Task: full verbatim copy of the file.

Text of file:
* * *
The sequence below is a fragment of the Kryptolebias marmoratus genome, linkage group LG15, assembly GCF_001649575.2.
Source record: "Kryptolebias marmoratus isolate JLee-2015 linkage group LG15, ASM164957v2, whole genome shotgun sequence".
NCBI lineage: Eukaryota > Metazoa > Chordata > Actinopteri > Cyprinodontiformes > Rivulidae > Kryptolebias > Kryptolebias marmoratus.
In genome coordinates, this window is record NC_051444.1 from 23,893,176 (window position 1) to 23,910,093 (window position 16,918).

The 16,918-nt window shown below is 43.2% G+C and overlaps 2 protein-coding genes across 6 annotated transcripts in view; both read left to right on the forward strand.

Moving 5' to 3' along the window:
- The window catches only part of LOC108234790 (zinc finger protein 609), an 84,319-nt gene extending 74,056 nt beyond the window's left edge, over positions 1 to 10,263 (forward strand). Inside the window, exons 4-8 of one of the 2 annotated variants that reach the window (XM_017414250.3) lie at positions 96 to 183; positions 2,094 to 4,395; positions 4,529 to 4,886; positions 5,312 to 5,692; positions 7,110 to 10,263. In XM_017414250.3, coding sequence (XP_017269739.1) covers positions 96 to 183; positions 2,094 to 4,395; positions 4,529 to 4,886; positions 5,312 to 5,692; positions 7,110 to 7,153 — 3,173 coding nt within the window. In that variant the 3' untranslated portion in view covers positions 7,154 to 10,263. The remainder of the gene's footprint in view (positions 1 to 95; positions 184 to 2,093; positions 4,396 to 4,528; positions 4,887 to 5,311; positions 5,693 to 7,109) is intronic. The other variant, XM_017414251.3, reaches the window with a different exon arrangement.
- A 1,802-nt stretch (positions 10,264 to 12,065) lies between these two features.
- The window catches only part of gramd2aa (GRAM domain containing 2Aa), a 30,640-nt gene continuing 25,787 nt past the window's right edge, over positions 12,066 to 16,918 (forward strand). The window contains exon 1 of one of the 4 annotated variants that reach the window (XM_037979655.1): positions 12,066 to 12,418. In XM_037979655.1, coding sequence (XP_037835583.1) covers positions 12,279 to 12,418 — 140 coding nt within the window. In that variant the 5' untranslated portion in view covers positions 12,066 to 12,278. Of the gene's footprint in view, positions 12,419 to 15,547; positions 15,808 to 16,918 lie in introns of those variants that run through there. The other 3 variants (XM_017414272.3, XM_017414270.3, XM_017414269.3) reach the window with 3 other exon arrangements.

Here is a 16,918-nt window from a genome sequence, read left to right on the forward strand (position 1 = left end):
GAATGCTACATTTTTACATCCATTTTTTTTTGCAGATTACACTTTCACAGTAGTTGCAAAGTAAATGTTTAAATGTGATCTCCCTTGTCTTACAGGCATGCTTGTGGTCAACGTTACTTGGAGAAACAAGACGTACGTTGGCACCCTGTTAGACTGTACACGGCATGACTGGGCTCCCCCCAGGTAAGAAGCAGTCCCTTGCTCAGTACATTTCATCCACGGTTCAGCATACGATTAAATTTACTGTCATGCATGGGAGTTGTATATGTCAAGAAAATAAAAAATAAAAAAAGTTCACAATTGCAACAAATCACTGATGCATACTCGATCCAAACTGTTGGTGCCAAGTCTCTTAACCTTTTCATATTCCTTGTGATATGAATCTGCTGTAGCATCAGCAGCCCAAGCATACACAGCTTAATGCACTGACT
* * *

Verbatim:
The sequence below is a fragment of the Kryptolebias marmoratus genome, linkage group LG15, assembly GCF_001649575.2.
Source record: "Kryptolebias marmoratus isolate JLee-2015 linkage group LG15, ASM164957v2, whole genome shotgun sequence".
NCBI lineage: Eukaryota > Metazoa > Chordata > Actinopteri > Cyprinodontiformes > Rivulidae > Kryptolebias > Kryptolebias marmoratus.
In genome coordinates, this window is record NC_051444.1 from 23,893,176 (window position 1) to 23,910,093 (window position 16,918).

The 16,918-nt window shown below is 43.2% G+C and overlaps 2 protein-coding genes across 6 annotated transcripts in view; both read left to right on the forward strand.

Moving 5' to 3' along the window:
- The window catches only part of LOC108234790 (zinc finger protein 609), an 84,319-nt gene extending 74,056 nt beyond the window's left edge, over positions 1 to 10,263 (forward strand). Inside the window, exons 4-8 of one of the 2 annotated variants that reach the window (XM_017414250.3) lie at positions 96 to 183; positions 2,094 to 4,395; positions 4,529 to 4,886; positions 5,312 to 5,692; positions 7,110 to 10,263. In XM_017414250.3, coding sequence (XP_017269739.1) covers positions 96 to 183; positions 2,094 to 4,395; positions 4,529 to 4,886; positions 5,312 to 5,692; positions 7,110 to 7,153 — 3,173 coding nt within the window. In that variant the 3' untranslated portion in view covers positions 7,154 to 10,263. The remainder of the gene's footprint in view (positions 1 to 95; positions 184 to 2,093; positions 4,396 to 4,528; positions 4,887 to 5,311; positions 5,693 to 7,109) is intronic. The other variant, XM_017414251.3, reaches the window with a different exon arrangement.
- A 1,802-nt stretch (positions 10,264 to 12,065) lies between these two features.
- The window catches only part of gramd2aa (GRAM domain containing 2Aa), a 30,640-nt gene continuing 25,787 nt past the window's right edge, over positions 12,066 to 16,918 (forward strand). The window contains exon 1 of one of the 4 annotated variants that reach the window (XM_037979655.1): positions 12,066 to 12,418. In XM_037979655.1, coding sequence (XP_037835583.1) covers positions 12,279 to 12,418 — 140 coding nt within the window. In that variant the 5' untranslated portion in view covers positions 12,066 to 12,278. Of the gene's footprint in view, positions 12,419 to 15,547; positions 15,808 to 16,918 lie in introns of those variants that run through there. The other 3 variants (XM_017414272.3, XM_017414270.3, XM_017414269.3) reach the window with 3 other exon arrangements.

Here is a 16,918-nt window from a genome sequence, read left to right on the forward strand (position 1 = left end):
GAATGCTACATTTTTACATCCATTTTTTTTTGCAGATTACACTTTCACAGTAGTTGCAAAGTAAATGTTTAAATGTGATCTCCCTTGTCTTACAGGCATGCTTGTGGTCAACGTTACTTGGAGAAACAAGACGTACGTTGGCACCCTGTTAGACTGTACACGGCATGACTGGGCTCCCCCCAGGTAAGAAGCAGTCCCTTGCTCAGTACATTTCATCCACGGTTCAGCATACGATTAAATTTACTGTCATGCATGGGAGTTGTATATGTCAAGAAAATAAAAAATAAAAAAAGTTCACAATTGCAACAAATCACTGATGCATACTCGATCCAAACTGTTGGTGCCAAGTCTCTTAACCTTTTCATATTCCTTGTGATATGAATCTGCTGTAGCATCAGCAGCCCAAGCATACACAGCTTAATGCACTGACT